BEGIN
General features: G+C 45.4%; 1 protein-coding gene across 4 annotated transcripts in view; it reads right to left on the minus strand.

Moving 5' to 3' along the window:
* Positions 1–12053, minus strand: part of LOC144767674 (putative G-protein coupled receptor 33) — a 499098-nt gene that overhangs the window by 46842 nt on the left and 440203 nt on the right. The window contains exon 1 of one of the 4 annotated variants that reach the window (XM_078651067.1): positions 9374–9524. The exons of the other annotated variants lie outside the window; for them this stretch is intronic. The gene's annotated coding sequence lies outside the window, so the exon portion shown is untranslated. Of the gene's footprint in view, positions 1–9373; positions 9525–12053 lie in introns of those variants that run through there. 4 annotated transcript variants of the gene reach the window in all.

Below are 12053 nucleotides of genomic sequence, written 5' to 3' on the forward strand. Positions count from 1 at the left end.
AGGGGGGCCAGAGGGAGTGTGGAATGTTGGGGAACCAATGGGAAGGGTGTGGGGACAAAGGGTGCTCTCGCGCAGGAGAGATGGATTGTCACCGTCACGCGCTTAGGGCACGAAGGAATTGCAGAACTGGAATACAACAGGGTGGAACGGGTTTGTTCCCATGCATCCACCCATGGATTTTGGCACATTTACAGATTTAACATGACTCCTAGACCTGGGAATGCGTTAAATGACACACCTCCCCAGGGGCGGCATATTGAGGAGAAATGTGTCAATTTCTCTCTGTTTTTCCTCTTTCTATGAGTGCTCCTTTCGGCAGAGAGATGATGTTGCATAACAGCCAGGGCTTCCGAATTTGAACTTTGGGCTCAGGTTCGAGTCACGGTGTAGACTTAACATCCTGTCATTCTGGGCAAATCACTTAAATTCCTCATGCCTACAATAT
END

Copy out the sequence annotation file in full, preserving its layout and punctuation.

General features: G+C 45.4%; 1 protein-coding gene across 4 annotated transcripts in view; it reads right to left on the minus strand.

Moving 5' to 3' along the window:
* Positions 1–12053, minus strand: part of LOC144767674 (putative G-protein coupled receptor 33) — a 499098-nt gene that overhangs the window by 46842 nt on the left and 440203 nt on the right. The window contains exon 1 of one of the 4 annotated variants that reach the window (XM_078651067.1): positions 9374–9524. The exons of the other annotated variants lie outside the window; for them this stretch is intronic. The gene's annotated coding sequence lies outside the window, so the exon portion shown is untranslated. Of the gene's footprint in view, positions 1–9373; positions 9525–12053 lie in introns of those variants that run through there. 4 annotated transcript variants of the gene reach the window in all.

Below are 12053 nucleotides of genomic sequence, written 5' to 3' on the forward strand. Positions count from 1 at the left end.
AGGGGGGCCAGAGGGAGTGTGGAATGTTGGGGAACCAATGGGAAGGGTGTGGGGACAAAGGGTGCTCTCGCGCAGGAGAGATGGATTGTCACCGTCACGCGCTTAGGGCACGAAGGAATTGCAGAACTGGAATACAACAGGGTGGAACGGGTTTGTTCCCATGCATCCACCCATGGATTTTGGCACATTTACAGATTTAACATGACTCCTAGACCTGGGAATGCGTTAAATGACACACCTCCCCAGGGGCGGCATATTGAGGAGAAATGTGTCAATTTCTCTCTGTTTTTCCTCTTTCTATGAGTGCTCCTTTCGGCAGAGAGATGATGTTGCATAACAGCCAGGGCTTCCGAATTTGAACTTTGGGCTCAGGTTCGAGTCACGGTGTAGACTTAACATCCTGTCATTCTGGGCAAATCACTTAAATTCCTCATGCCTACAATAT